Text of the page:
Class of 2017 Bring USI Alumni To More Than 40,000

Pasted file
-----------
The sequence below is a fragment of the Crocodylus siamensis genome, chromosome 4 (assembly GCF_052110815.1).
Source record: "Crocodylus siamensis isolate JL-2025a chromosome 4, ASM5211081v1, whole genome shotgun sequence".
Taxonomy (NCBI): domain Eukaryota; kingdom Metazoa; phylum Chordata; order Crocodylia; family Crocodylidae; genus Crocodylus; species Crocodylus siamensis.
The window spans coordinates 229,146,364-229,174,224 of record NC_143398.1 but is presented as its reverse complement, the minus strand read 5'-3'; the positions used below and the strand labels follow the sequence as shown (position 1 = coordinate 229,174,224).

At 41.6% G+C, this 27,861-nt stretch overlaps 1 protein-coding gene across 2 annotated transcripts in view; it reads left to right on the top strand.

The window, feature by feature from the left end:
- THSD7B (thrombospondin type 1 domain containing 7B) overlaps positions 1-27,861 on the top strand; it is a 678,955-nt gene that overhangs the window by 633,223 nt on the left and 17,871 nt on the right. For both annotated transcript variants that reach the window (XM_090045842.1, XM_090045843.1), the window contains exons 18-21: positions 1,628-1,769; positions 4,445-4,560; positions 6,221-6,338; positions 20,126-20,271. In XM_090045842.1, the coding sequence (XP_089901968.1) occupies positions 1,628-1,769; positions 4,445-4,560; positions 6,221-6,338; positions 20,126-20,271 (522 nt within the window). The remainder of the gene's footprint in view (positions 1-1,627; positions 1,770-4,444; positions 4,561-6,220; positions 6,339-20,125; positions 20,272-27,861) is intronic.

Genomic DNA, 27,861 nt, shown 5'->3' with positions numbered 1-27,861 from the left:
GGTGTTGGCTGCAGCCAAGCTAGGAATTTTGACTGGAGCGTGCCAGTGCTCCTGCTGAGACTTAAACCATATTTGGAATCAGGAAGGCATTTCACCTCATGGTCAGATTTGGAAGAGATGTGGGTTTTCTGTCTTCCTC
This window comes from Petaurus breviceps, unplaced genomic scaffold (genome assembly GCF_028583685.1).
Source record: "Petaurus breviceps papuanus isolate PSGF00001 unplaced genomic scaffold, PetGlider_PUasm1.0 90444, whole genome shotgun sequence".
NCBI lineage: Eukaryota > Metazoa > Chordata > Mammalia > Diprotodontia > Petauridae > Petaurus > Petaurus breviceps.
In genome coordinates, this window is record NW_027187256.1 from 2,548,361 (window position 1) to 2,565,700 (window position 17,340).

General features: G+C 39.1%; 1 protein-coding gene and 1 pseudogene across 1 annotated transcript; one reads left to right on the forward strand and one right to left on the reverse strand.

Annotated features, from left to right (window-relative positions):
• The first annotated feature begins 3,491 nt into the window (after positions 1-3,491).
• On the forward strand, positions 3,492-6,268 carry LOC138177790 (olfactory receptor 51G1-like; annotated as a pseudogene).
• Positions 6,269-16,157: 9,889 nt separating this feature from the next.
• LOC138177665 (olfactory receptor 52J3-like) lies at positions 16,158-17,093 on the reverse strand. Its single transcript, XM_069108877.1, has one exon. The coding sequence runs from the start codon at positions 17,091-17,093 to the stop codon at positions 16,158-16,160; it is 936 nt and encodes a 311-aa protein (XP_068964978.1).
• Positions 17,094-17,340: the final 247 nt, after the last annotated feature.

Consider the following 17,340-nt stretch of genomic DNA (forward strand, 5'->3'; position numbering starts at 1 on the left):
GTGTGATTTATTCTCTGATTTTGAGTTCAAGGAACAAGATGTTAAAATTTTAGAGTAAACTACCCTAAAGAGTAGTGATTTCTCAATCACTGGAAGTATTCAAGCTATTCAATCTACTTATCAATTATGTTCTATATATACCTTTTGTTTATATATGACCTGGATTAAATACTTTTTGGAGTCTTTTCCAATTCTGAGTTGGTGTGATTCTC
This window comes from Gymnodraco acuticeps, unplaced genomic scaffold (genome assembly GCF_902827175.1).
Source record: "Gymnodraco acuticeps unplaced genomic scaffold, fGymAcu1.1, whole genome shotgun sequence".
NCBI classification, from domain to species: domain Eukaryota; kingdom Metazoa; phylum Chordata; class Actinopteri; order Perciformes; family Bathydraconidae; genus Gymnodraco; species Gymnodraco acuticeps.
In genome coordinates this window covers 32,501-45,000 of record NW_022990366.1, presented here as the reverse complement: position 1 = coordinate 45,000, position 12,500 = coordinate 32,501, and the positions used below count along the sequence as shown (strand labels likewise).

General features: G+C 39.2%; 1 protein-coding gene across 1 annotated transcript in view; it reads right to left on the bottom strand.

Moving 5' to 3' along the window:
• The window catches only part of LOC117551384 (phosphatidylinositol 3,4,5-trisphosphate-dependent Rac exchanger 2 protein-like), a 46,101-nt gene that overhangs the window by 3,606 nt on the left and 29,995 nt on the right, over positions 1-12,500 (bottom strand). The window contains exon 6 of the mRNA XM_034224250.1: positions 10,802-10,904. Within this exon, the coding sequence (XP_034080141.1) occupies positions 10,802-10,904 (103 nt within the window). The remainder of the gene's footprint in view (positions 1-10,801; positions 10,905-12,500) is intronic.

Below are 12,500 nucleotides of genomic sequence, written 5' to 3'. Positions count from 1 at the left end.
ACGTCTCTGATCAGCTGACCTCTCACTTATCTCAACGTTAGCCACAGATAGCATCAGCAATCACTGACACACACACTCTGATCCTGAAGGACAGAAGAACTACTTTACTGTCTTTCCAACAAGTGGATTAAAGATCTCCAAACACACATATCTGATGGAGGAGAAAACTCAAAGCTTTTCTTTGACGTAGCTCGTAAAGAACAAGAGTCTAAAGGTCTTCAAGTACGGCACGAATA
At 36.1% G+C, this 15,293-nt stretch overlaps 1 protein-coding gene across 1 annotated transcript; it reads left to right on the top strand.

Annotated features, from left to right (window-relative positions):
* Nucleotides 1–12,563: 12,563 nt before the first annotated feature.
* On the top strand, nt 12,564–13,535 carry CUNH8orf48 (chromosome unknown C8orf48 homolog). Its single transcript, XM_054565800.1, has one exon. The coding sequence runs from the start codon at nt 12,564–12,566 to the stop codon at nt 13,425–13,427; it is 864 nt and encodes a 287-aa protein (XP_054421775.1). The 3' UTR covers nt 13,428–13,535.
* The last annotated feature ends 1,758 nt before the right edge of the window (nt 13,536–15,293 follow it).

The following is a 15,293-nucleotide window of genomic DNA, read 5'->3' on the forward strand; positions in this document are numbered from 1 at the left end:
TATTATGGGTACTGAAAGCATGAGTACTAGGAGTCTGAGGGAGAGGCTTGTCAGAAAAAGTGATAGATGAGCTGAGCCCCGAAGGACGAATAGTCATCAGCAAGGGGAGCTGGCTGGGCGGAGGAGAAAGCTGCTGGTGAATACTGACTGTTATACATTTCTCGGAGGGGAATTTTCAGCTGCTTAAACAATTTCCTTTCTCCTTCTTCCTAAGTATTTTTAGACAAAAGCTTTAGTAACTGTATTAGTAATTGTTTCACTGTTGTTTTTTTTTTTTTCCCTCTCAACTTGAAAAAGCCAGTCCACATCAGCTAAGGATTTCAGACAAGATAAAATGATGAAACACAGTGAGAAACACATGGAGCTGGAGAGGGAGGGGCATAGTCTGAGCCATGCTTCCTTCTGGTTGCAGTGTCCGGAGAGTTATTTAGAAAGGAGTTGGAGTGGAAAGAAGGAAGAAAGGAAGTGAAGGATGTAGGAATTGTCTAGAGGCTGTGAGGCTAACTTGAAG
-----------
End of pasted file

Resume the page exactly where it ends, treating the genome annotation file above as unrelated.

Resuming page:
first_imgClass of 2017 Bring USI Alumni To More Than 40,000The University of Southern Indiana will hold five Spring Commencement ceremonies over two days, April 28 and 29, in the Physical Activities Center (PAC) on the USI campus.The Graduate Ceremony for master and doctoral degree candidates from all of USI’s colleges will be held at 6:30 p.m. Friday, April 28. On Saturday, April 29, the undergraduate ceremony for the Pott College of Science, Engineering, and Education will begin at 9 a.m.; the College of Nursing and Health Professions at noon; Romain College of Business and Outreach and Engagement at 3 p.m., and the College of Liberal Arts at 6 p.m.1488 students are eligible to participate. Of those, 26 graduate summa cum laude, 133 magna cum laude and 160 cum laude. 50 graduates are University Honors Scholars – students who have successfully completed the Honors Program – and can be recognized by the white honor cords worn with their regalia. Members of the graduating Class of 2017 will join the USI Alumni Association, which, following Spring Commencement, will number more than 40,000 alumni across Indiana, the United States and the world.Speakers at each Commencement ceremony will be USI alumni who have excelled in their professional lives.Friday, April 28The speaker for the Graduate Ceremony is Amy Jo Sheeley ’01 ’05 M’06, practice administrator for St. Vincent Medical Group – Evansville OB/GYN. Sheeley completed a bachelor’s degree in psychology in 2001, a bachelor’s degree in occupational therapy in 2005 and a master’s degree in occupational therapy in 2006, all from USI.Also at the Graduate Ceremony, the honorary Doctor of Laws degree will be presented to Linda E. White, president and CEO of Deaconess Health System, who is celebrated for her commitment to innovative learning experiences and dedication to quality health care.Saturday, April 29The 2017 Commencement speaker for the Pott College of Science, Engineering, and Education ceremony is Dr. Hans R. Schneider ’01, senior project manager for Bartlett Cocke General Contractors’ Austin Self-Perform and Warranty Division. Schneider received his bachelor’s degree in civil engineering technology from USI in 2001. Also at the Pott College of Science, Engineering, and Education Commencement ceremony, Evan K. Stieler will receive the President’s Medal, the highest honor the University presents to a graduate. Stieler is graduating summa cum laude with a bachelor’s degree in biology, has served as a member of the USI Board of Trustees and plans to complete a Master of Business Administration degree while attending medical school to study orthopedic medicine.Joshua F. Bowman ’09 will address graduates at the College of Nursing and Health Professions Ceremony. Bowman earned a bachelor’s degree in health services and administration from USI in 2009 and currently is health facility administrator for Bethel Manor and an adjunct instructor at USI.Nitin V. Naidu ’00 is the speaker for the 2017 Romain College of Business and Outreach and Engagement ceremony. Naidu, who received a bachelor’s degree in business administration from USI, is the creator and founder of the Spice Box food truck and restaurants in Indianapolis.The 2017 Commencement speaker for the College of Liberal Arts is Dr. Jennifer C. Wright ‘03. Wright completed bachelor’s degrees in psychology and sociology at USI and is currently branch chief of Customer Value Assessment and program manager of Voice of the Customer with the National Geospatial-Intelligence Agency.Guests of graduates participating in all five ceremonies will require tickets to attend. For more information about all ceremonies, as well as links to other Commencement information, go to video of each ceremony will be streamed in the University Center East Conference Center (Rooms 2217-2220). You also can view ceremonies via a livestream online. Instructions are available at LinkEmailSharelast_img read more